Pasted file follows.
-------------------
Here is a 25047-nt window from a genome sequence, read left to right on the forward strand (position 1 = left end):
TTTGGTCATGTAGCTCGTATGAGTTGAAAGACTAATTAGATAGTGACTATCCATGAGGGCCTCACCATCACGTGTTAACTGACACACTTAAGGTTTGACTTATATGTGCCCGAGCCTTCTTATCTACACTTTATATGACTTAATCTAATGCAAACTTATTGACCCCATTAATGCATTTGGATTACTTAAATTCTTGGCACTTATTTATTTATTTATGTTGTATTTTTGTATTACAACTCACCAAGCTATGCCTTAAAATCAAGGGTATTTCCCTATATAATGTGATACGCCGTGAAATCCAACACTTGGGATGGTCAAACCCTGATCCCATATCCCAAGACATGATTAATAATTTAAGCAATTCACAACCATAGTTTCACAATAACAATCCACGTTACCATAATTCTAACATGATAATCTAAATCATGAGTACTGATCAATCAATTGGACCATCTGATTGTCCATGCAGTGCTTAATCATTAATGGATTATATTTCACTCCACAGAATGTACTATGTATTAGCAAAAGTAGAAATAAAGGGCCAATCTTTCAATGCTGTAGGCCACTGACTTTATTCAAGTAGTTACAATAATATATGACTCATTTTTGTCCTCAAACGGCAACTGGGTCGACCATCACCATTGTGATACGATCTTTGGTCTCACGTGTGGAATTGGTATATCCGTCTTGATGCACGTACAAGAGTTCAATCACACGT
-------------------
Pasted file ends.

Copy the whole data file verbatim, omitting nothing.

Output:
Here is a 25047-nt window from a genome sequence, read left to right on the forward strand (position 1 = left end):
TTTGGTCATGTAGCTCGTATGAGTTGAAAGACTAATTAGATAGTGACTATCCATGAGGGCCTCACCATCACGTGTTAACTGACACACTTAAGGTTTGACTTATATGTGCCCGAGCCTTCTTATCTACACTTTATATGACTTAATCTAATGCAAACTTATTGACCCCATTAATGCATTTGGATTACTTAAATTCTTGGCACTTATTTATTTATTTATGTTGTATTTTTGTATTACAACTCACCAAGCTATGCCTTAAAATCAAGGGTATTTCCCTATATAATGTGATACGCCGTGAAATCCAACACTTGGGATGGTCAAACCCTGATCCCATATCCCAAGACATGATTAATAATTTAAGCAATTCACAACCATAGTTTCACAATAACAATCCACGTTACCATAATTCTAACATGATAATCTAAATCATGAGTACTGATCAATCAATTGGACCATCTGATTGTCCATGCAGTGCTTAATCATTAATGGATTATATTTCACTCCACAGAATGTACTATGTATTAGCAAAAGTAGAAATAAAGGGCCAATCTTTCAATGCTGTAGGCCACTGACTTTATTCAAGTAGTTACAATAATATATGACTCATTTTTGTCCTCAAACGGCAACTGGGTCGACCATCACCATTGTGATACGATCTTTGGTCTCACGTGTGGAATTGGTATATCCGTCTTGATGCACGTACAAGAGTTCAATCACACGT